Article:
Sharon wins big in Likud vote

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JERUSALEM — The Likud has begun looking ahead to the next two years following the election of Ariel Sharon as party leader on Thursday of last week.

Sharon won a landslide majority with 53 percent of the vote, followed by Jerusalem Mayor Ehud Olmert with 24 percent and former Finance Minister Meir Sheetrit with 22 percent.

Sharon managed to get almost double the number of votes Olmert received even in Jerusalem, the mayor's home turf.

The turnout in the elections was low, just 35 percent of those eligible to vote. Party sources said people stayed away because they are waiting for the real race in two years.

Olmert and Sheetrit congratulated Sharon, but both noted his promise to hold another primary election for party leadership in two years or before any national elections.

Sharon last week repeated that he would not lead the Likud into the Barak government.

There has been speculation — denied by all the players — that Sharon intends to rebuild the party and then hand it back to former prime minister Benjamin Netanyahu.

In Kiryat Shmona, Sharon told reporters, "I don't know what Benjamin Netanyahu's plans are. I have never spoken to him about this. I am not preparing the ground for anyone. I took it upon myself to turn the Likud into the biggest movement in Israel — the biggest nationalist-Zionist democratic movement — and prepare it for the victory in the next elections."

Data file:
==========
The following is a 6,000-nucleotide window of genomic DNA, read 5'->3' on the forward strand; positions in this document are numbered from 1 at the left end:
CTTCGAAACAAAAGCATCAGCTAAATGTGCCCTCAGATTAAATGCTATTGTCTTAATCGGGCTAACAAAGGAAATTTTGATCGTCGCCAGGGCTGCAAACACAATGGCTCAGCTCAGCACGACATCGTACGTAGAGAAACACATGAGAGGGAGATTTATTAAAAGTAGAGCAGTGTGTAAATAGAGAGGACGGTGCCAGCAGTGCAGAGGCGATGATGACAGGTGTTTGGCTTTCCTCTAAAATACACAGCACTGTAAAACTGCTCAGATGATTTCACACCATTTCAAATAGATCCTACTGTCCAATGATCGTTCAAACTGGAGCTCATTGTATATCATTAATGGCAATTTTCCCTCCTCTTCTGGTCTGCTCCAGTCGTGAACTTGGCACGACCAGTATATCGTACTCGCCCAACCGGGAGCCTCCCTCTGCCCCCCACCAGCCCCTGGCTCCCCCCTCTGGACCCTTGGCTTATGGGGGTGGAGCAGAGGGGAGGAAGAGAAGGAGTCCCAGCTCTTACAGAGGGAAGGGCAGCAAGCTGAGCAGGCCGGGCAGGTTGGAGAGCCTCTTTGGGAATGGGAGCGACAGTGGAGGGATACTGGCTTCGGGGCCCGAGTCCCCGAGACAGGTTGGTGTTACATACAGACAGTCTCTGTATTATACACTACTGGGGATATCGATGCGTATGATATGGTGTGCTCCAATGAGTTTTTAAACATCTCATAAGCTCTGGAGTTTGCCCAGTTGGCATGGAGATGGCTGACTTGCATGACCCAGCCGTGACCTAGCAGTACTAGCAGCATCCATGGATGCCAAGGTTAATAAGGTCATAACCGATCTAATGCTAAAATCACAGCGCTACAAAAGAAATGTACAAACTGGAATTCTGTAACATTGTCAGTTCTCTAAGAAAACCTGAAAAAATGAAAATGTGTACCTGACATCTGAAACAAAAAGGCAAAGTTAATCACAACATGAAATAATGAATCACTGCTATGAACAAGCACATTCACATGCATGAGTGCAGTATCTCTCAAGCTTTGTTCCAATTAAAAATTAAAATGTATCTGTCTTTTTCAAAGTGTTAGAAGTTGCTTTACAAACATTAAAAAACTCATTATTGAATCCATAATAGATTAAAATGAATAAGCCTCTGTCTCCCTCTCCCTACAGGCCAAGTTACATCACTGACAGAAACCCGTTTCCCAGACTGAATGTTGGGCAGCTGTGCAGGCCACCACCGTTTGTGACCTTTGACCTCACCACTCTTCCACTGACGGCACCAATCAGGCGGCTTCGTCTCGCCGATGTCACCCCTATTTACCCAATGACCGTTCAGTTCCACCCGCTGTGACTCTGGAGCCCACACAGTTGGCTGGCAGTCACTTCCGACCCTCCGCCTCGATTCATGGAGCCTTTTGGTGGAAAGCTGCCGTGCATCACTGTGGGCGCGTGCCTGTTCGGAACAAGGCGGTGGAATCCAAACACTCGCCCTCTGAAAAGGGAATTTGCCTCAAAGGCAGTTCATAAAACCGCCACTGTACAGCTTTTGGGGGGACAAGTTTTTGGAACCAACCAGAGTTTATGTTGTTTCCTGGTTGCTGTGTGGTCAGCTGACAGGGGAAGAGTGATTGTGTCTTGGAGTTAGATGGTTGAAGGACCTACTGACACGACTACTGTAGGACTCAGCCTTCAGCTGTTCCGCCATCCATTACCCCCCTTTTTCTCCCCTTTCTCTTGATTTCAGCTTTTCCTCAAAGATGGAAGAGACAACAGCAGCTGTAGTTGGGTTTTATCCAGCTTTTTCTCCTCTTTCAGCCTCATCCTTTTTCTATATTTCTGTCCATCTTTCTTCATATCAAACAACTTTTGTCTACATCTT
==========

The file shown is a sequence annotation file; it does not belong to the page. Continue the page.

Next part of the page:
Netanyahu, who voted in Jerusalem with his wife, Sara, refused to speak to the press, saying only, "I'm on vacation. I came to vote, not to give interviews. I'm currently on vacation from interviews as well."

He was met by chants of: "He'll be back! He'll be back!"

Olmert, too, rejected a Netanyahu comeback, saying, "It is always those who don't run who are most popular."

"The situation was not clear and continues to be unclear," said former prime minister Yitzhak Shamir, who endorsed Olmert. "Everybody talks about signs and signals regarding the next two years, but no one knows exactly in what directions the signs will point. And I also don't know where the Likud is going."